AP Supernatural

Academy of Fine Arts Vienna

In collaboration with Crystal Tang and Nicole Scheffknecht


Cutting through the Port of Rotterdam worked on a subject with two focuses: a site and an instrument. The site is the Port of Rotterdam, the largest port of Europe, the instrument is the section, as it has been developed not just in architecture, but also in geology, geography, archaeology, industrial design, anatomy, illustration, cinematography. The aim of this project was to cut critically through a three dimensional object with a two dimensional plane to research and reveal this immensely complex and large landscape, as a political scenery, a geology, an economic valley and an urbanistic field of opportunities. The ruthless cutting through confronts us with unexpected clashes and implications of our often schematic architectural way of looking at the world; there is an interesting random factor in cutting a line through a complex form and seeing the results.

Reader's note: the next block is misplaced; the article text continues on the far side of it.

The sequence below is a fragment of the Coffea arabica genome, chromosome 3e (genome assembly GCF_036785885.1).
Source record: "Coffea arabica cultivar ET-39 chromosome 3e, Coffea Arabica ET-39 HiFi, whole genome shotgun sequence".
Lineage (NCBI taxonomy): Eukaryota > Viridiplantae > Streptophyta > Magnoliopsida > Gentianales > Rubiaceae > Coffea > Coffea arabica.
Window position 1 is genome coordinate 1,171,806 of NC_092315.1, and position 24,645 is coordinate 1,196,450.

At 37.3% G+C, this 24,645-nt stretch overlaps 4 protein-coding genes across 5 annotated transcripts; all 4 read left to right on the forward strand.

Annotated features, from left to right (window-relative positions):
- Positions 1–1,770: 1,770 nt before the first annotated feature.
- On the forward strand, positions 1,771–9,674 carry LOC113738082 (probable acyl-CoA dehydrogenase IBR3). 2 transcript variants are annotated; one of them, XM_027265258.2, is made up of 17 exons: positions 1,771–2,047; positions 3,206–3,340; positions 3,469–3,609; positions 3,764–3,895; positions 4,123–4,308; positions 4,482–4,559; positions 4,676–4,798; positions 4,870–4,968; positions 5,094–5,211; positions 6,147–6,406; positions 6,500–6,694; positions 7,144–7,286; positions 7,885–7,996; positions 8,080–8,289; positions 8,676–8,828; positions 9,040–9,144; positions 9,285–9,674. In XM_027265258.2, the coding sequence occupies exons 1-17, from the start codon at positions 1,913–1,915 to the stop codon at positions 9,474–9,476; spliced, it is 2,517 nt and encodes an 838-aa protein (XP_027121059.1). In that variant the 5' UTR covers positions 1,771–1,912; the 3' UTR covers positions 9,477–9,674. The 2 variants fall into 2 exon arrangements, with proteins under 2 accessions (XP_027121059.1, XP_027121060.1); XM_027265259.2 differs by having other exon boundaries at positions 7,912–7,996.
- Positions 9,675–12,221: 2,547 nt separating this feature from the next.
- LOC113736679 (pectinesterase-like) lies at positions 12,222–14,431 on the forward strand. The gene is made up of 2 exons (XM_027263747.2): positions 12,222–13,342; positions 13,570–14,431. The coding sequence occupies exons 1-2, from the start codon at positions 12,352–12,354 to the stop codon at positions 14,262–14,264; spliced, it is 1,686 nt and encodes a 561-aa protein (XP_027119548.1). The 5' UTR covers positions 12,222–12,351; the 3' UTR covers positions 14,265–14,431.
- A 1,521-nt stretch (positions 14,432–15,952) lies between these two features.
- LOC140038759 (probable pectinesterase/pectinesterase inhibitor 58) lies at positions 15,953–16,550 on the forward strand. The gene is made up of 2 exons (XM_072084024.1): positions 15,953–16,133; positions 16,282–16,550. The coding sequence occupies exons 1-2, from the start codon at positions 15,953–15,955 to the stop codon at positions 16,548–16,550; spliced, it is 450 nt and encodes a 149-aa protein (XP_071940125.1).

Our section line is positioned at the port area furthest away from the city of Rotterdam, at the newest part of the port – the coastal area where state of the art industrial and port facilities are in immediate proximity to three Natura 2000 protected sites, significant for its bird species and dune formations. The interest for this particular harbour section comes from the historical research of the ship development and its consequences to the appearance and to the architectural and tectonic qualities of the harbour which are most evident particularly there.

This section is a simulation of an X-ray image. As such, it implies that the landscape is mapped as a body exposed to X-rays and projected onto a film. That makes our section line an image receptor. By simulating X-ray, we are revealing everything that eyes regularly cannot see, therefore giving deeper insight into the landscape, showing both inner and outer beauty. As diagnostic radiography is typically used to capture dislocations and fractures, but also hundreds of processes currently happening in our body, the section also tries to capture more dimensions – simple mass distribution as well as life, history and the unknown.